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Posts Tagged ‘ability

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The central figure in the video above, Maxx, has dyslexia. According to the interview and video description he was “five weeks away from his final examinations when he experienced memory loss”.

He did not do well in the high-stakes exams and made his way into what many here would consider the lower rung of education. But you would be fooled into believing that given how articulate and confident is was.

I am confident he learnt not from schooling, but despite it. Schooling and the social pressures here typically emphasise academic excellence. Little, if anything, is said about character and mindsets. Why? Exams do not measure such things.

It should not take a learner who has dyslexia and memory loss to tell us that non-academic  processes and outcomes like perseverance are more important all the time.

Maxx also highlighted how his dyslexia did not hold him back. He considered that to be an essential part of him. He reminded me that we need to focus on enabling behaviours instead of disabling with labels.

That reminder is timely given how I will soon be facilitating modules on ICT for SPED. The next two videos give be pause for thought.

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The Lost Voice Guy has cerebral palsy which left him unable to speak. So he uses a speech synthesiser to talk. 

In his closing joke for the Britain’s Got Talent judges, he questioned the use of the “special” label, i.e., special needs, special school. I had a good laugh and it got me thinking about how use ridiculous labels.

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Francesca Martinez also has cerebral palsy and described herself as “wobbly” in this TEDx talk. In the comedy routine above, she said: “Who wants a normal life? I want an amazing life!”

The shift in SPED to focus on abilities instead of disabilities has started, but like most things in schooling and education, is moving at a glacial pace. We might learn from Maxx, the Lost Voice Guy, and Francesca how to break expectations. 

I do not expect to change everyone’s mind when I facilitate my modules. But I do expect to push and pull a few educators forward in the right direction. 

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This video illustrates two teaching principles that I am a squeaky wheel about.

Focus on ability, not disability
When teaching learners with special needs, it is easy to focus on what they cannot do instead of what they can.

While such learners will need knowledge and skills to fit into larger society, e.g,. taking public transport or working to support themselves, they are no less people than “normals” are.

It might be easier to pigeon-hole Jeff and his condition to, say, a simple service job with repetitive tasks. This video illustrates how he has developed his strengths and passions to be an artist, TikToker, and online seller.

Process and product
It is easier to focus on products of learning than on processes of the same. But this video illustrates how important and impressive the processes are behind the products that Jeff makes.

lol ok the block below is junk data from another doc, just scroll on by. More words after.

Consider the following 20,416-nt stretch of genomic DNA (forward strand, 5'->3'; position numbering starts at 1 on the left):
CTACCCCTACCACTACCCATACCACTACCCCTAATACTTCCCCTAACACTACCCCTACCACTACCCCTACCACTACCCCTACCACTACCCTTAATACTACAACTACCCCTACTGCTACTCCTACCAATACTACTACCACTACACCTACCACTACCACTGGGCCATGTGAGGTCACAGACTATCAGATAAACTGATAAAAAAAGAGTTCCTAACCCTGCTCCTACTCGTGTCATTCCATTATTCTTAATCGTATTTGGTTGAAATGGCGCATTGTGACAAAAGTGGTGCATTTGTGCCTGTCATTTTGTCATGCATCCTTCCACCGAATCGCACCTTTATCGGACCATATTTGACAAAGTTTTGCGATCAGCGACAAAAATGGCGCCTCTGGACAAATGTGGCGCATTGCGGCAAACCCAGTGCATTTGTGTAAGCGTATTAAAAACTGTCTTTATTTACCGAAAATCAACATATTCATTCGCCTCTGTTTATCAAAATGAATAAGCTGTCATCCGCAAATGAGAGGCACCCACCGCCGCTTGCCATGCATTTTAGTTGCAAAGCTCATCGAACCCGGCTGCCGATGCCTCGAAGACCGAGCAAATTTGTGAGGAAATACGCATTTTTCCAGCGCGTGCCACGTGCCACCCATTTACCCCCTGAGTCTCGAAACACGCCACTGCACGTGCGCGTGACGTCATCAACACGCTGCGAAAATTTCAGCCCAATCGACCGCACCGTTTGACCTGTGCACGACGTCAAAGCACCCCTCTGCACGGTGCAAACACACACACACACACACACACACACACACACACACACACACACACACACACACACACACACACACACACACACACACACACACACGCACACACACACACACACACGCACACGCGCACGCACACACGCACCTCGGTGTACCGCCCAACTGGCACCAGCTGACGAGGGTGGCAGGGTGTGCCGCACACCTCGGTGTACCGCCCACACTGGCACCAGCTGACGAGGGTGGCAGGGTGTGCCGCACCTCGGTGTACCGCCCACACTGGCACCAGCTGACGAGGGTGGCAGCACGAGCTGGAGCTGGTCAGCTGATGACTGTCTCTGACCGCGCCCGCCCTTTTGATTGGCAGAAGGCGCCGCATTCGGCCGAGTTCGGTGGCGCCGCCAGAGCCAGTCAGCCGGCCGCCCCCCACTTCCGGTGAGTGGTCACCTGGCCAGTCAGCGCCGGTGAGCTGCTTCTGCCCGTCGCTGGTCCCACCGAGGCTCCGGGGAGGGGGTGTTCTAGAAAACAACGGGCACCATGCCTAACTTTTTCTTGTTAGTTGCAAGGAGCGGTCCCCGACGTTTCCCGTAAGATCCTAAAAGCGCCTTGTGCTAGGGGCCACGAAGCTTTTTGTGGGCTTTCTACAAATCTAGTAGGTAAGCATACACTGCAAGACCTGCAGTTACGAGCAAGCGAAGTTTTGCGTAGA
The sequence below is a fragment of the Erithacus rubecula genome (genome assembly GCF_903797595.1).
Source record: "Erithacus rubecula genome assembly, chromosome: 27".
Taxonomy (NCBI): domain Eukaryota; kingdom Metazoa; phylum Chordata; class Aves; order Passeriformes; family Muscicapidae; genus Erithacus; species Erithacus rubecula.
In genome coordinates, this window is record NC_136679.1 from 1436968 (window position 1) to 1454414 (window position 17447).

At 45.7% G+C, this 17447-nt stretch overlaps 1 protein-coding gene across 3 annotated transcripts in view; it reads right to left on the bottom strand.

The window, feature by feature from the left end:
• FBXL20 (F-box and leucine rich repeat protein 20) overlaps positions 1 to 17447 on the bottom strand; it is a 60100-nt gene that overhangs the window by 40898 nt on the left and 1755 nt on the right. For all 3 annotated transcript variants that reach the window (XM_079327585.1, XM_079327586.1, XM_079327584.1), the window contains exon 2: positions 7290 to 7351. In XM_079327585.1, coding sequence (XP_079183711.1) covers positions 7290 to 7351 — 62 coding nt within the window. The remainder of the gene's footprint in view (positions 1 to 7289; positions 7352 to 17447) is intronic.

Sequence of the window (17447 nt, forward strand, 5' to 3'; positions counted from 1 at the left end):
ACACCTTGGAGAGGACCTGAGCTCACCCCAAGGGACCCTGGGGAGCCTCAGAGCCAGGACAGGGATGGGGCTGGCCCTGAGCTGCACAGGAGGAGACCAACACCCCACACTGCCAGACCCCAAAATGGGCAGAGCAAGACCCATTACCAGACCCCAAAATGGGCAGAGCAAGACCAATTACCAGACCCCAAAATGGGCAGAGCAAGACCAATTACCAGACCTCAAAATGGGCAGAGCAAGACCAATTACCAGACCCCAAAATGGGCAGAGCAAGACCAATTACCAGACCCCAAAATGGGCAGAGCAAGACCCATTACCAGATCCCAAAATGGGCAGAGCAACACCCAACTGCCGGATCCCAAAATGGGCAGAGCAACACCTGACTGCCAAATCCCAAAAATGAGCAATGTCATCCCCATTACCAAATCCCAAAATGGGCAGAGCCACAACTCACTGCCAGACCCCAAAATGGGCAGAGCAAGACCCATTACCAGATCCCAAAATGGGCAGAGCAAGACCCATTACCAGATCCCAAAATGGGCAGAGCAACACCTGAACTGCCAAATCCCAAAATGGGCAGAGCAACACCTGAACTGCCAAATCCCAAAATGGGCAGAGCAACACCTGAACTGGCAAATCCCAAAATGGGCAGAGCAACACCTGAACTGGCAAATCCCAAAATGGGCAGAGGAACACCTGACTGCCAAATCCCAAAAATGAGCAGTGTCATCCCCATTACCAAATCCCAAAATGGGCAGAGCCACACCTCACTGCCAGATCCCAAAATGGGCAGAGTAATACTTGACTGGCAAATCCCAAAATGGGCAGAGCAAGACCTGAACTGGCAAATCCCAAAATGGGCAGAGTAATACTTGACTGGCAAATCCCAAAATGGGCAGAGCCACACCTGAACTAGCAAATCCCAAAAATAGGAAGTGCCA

It also reveals the support that he gets and illustrates the roles that others play in the education of the so-called disabled.

Some of the folks in special needs and inclusive education already know this: You can focus on the disabilities or the abilities of your learners.

This is not just a philosophical shift in perspective. The shift can determine curricula, programmes, and resources.


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More people need to be inducted into this more progressively oriented approach. Perhaps these two recent videos might pave the way by listening to the those with these abilities.


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This episode focused on how we might use artificial intelligence (AI) to augment ourselves to end human disability.

The first example in the video was artificial legs with embedded AI. The AI used machine learning to process a person’s movement to make the continuous and tiny adjustments that we take for granted. What was truly groundbreaking was how such limbs might be attached to existing muscles so that the person can feel the artificial limb.

The second example was improving existing abilities like analysis and decision-making in sports. The role of AI is to take large amounts of data and make predictions for the best payoffs. But despite the AI ability to process more than humans can intuit, we sometimes hold AI back because its recommendations seem contradictory.

We trust AI in some circumstances (e.g., recommending travel routes) but not in others (e.g., race strategies). The difference might be the low stakes of the former and the higher stakes of the latter.

The third example highlight how we might enhance our vision and hearing while increasing trust in AI in high stakes situations. It featured glasses that augmented vision for firefighters so that they could see is now or zero visibility. The camera and AI combined detect and highlight edges like exits and victims.

The video ended with the message that increased trust in AI will make it ubiquitous and invisible. But trust to be built, we need to remove ignorance, bias, and old perspectives.

AI can be a tool that we shape. But I am reminded of the adage that we first shape our tools and that our tools also shape us. This was true in our past and it will apply in our future.


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